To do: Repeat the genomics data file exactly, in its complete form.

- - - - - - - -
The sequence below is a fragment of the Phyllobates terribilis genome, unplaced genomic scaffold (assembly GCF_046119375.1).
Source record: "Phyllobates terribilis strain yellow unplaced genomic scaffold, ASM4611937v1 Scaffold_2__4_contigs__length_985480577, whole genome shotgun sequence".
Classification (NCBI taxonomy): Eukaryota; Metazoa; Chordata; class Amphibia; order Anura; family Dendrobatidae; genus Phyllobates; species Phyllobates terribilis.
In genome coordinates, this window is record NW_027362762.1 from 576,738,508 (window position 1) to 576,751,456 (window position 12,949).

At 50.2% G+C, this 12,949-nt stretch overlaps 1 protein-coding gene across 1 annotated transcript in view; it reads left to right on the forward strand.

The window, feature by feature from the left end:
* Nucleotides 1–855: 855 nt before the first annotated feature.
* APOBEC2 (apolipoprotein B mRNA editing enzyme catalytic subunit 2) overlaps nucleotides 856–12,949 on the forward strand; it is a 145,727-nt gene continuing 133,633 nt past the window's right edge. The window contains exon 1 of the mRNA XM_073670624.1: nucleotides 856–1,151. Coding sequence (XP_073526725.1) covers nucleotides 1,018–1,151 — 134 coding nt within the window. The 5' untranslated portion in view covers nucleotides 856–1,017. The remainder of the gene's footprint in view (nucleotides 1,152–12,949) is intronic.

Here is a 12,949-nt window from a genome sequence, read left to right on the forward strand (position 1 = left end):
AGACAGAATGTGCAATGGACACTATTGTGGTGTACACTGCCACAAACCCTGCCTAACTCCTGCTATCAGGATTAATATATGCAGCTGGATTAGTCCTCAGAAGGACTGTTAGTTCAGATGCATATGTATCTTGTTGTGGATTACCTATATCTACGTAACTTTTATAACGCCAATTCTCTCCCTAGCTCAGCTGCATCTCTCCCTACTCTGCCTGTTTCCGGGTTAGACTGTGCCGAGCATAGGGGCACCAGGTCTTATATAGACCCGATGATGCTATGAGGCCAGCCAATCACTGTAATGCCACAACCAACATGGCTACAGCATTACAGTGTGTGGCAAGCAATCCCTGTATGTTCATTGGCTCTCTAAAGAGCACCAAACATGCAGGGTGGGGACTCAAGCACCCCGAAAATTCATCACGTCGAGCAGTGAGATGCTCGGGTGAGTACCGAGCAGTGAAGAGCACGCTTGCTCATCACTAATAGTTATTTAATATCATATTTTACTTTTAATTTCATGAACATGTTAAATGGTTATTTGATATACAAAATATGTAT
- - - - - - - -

The sequence below is a fragment of the Phyllobates terribilis genome, unplaced genomic scaffold (assembly GCF_046119375.1).
Source record: "Phyllobates terribilis strain yellow unplaced genomic scaffold, ASM4611937v1 Scaffold_2__4_contigs__length_985480577, whole genome shotgun sequence".
Classification (NCBI taxonomy): Eukaryota; Metazoa; Chordata; class Amphibia; order Anura; family Dendrobatidae; genus Phyllobates; species Phyllobates terribilis.
In genome coordinates, this window is record NW_027362762.1 from 576,738,508 (window position 1) to 576,751,456 (window position 12,949).

At 50.2% G+C, this 12,949-nt stretch overlaps 1 protein-coding gene across 1 annotated transcript in view; it reads left to right on the forward strand.

The window, feature by feature from the left end:
* Nucleotides 1–855: 855 nt before the first annotated feature.
* APOBEC2 (apolipoprotein B mRNA editing enzyme catalytic subunit 2) overlaps nucleotides 856–12,949 on the forward strand; it is a 145,727-nt gene continuing 133,633 nt past the window's right edge. The window contains exon 1 of the mRNA XM_073670624.1: nucleotides 856–1,151. Coding sequence (XP_073526725.1) covers nucleotides 1,018–1,151 — 134 coding nt within the window. The 5' untranslated portion in view covers nucleotides 856–1,017. The remainder of the gene's footprint in view (nucleotides 1,152–12,949) is intronic.

Here is a 12,949-nt window from a genome sequence, read left to right on the forward strand (position 1 = left end):
AGACAGAATGTGCAATGGACACTATTGTGGTGTACACTGCCACAAACCCTGCCTAACTCCTGCTATCAGGATTAATATATGCAGCTGGATTAGTCCTCAGAAGGACTGTTAGTTCAGATGCATATGTATCTTGTTGTGGATTACCTATATCTACGTAACTTTTATAACGCCAATTCTCTCCCTAGCTCAGCTGCATCTCTCCCTACTCTGCCTGTTTCCGGGTTAGACTGTGCCGAGCATAGGGGCACCAGGTCTTATATAGACCCGATGATGCTATGAGGCCAGCCAATCACTGTAATGCCACAACCAACATGGCTACAGCATTACAGTGTGTGGCAAGCAATCCCTGTATGTTCATTGGCTCTCTAAAGAGCACCAAACATGCAGGGTGGGGACTCAAGCACCCCGAAAATTCATCACGTCGAGCAGTGAGATGCTCGGGTGAGTACCGAGCAGTGAAGAGCACGCTTGCTCATCACTAATAGTTATTTAATATCATATTTTACTTTTAATTTCATGAACATGTTAAATGGTTATTTGATATACAAAATATGTAT